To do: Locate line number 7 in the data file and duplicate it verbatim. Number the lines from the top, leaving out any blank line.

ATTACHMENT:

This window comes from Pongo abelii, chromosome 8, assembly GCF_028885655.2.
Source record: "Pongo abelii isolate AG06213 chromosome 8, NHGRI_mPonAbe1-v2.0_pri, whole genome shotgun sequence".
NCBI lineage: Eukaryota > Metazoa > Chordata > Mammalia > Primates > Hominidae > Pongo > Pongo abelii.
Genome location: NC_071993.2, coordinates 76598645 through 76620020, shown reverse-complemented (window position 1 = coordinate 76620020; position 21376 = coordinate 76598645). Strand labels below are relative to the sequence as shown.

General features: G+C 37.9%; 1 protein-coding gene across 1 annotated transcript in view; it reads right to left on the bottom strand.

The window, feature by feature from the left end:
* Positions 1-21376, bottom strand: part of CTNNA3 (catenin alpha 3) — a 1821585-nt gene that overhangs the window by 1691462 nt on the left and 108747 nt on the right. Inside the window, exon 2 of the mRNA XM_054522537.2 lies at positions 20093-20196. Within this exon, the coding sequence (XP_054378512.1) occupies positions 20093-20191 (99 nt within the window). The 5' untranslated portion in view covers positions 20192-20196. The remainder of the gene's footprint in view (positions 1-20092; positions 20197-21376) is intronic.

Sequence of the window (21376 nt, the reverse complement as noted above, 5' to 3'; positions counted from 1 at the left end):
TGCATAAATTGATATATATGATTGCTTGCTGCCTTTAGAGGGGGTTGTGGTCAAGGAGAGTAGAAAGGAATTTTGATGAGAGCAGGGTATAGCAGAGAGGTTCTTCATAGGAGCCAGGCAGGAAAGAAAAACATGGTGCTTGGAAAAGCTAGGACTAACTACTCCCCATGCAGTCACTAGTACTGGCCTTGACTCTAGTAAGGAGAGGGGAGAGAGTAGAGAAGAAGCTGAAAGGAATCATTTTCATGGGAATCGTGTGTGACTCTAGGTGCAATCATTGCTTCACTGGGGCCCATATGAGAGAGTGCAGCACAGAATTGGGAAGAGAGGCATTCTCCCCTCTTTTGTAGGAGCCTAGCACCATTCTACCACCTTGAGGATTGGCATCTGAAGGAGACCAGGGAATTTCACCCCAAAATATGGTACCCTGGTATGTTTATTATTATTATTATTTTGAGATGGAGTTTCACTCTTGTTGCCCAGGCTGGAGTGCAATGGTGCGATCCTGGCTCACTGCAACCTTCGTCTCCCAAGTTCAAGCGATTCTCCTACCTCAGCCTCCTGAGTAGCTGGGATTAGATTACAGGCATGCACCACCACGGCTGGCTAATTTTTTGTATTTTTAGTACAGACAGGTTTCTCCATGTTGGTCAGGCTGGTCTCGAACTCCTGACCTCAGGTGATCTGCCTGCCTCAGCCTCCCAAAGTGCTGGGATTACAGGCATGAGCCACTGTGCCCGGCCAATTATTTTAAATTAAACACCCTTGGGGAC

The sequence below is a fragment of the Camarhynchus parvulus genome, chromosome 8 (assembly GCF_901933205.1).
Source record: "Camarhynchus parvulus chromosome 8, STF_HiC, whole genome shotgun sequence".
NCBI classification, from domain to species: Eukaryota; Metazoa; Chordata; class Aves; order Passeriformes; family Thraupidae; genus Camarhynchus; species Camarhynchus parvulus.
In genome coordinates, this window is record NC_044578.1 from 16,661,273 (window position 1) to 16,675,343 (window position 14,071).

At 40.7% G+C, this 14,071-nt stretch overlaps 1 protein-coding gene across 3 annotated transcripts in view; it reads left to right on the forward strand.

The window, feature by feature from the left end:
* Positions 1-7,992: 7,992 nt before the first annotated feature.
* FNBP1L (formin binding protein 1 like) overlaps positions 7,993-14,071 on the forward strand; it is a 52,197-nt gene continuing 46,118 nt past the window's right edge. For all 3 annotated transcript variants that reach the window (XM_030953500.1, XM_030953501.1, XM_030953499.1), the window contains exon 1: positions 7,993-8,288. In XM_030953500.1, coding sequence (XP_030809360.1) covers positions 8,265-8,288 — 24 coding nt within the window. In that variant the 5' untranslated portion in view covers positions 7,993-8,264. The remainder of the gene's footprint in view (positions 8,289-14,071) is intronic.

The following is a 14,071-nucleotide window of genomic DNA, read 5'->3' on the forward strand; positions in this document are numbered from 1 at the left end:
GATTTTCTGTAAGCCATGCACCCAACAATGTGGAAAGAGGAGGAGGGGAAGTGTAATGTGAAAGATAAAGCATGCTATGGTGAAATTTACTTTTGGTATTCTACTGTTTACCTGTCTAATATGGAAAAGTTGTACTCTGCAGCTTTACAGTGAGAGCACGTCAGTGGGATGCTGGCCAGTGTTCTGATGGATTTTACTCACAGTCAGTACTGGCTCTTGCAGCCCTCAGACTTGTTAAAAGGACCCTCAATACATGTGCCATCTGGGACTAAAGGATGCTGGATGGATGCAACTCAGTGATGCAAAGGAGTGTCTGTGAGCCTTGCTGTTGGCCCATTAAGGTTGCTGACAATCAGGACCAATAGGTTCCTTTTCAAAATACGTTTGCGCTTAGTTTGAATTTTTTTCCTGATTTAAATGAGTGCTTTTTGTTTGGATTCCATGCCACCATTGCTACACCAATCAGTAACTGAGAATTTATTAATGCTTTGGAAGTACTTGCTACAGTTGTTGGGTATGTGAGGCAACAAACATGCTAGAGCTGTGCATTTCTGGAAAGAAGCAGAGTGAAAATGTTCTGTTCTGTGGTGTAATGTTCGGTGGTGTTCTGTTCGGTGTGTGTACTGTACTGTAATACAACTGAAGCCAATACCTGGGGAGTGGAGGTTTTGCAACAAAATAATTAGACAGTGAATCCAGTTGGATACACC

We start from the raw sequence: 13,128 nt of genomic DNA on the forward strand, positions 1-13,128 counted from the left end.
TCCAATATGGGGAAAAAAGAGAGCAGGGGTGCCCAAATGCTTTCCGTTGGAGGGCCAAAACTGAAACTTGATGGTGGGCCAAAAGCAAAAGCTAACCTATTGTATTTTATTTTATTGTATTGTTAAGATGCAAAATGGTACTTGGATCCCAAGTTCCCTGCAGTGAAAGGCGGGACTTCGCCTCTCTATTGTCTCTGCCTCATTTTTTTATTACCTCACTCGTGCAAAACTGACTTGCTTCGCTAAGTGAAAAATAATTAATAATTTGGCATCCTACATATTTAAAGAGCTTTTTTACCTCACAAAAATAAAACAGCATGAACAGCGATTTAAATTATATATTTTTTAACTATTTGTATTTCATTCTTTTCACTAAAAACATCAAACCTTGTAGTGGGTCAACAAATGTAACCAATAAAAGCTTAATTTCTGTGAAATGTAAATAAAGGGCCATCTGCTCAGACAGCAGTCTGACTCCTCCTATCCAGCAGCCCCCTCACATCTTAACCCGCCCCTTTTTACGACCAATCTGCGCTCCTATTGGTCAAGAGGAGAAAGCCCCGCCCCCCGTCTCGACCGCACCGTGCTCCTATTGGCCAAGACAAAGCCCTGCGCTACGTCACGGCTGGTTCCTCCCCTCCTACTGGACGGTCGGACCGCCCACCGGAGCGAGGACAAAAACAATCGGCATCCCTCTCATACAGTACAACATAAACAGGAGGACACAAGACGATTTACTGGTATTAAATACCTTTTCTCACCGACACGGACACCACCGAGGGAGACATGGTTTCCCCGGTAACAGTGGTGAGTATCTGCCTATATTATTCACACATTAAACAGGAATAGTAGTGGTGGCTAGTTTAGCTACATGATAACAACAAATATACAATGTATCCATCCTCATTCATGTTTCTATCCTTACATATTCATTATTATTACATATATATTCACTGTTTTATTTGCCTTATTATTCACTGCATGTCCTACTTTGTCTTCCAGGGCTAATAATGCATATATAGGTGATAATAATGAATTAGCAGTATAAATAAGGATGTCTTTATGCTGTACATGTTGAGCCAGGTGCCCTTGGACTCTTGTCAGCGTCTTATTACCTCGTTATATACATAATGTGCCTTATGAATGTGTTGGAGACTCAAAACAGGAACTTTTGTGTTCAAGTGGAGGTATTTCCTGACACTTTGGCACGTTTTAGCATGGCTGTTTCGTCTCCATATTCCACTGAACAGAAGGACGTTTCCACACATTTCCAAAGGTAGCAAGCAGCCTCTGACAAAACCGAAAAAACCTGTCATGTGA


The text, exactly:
* Positions 1-21376, bottom strand: part of CTNNA3 (catenin alpha 3) — a 1821585-nt gene that overhangs the window by 1691462 nt on the left and 108747 nt on the right. Inside the window, exon 2 of the mRNA XM_054522537.2 lies at positions 20093-20196. Within this exon, the coding sequence (XP_054378512.1) occupies positions 20093-20191 (99 nt within the window). The 5' untranslated portion in view covers positions 20192-20196. The remainder of the gene's footprint in view (positions 1-20092; positions 20197-21376) is intronic.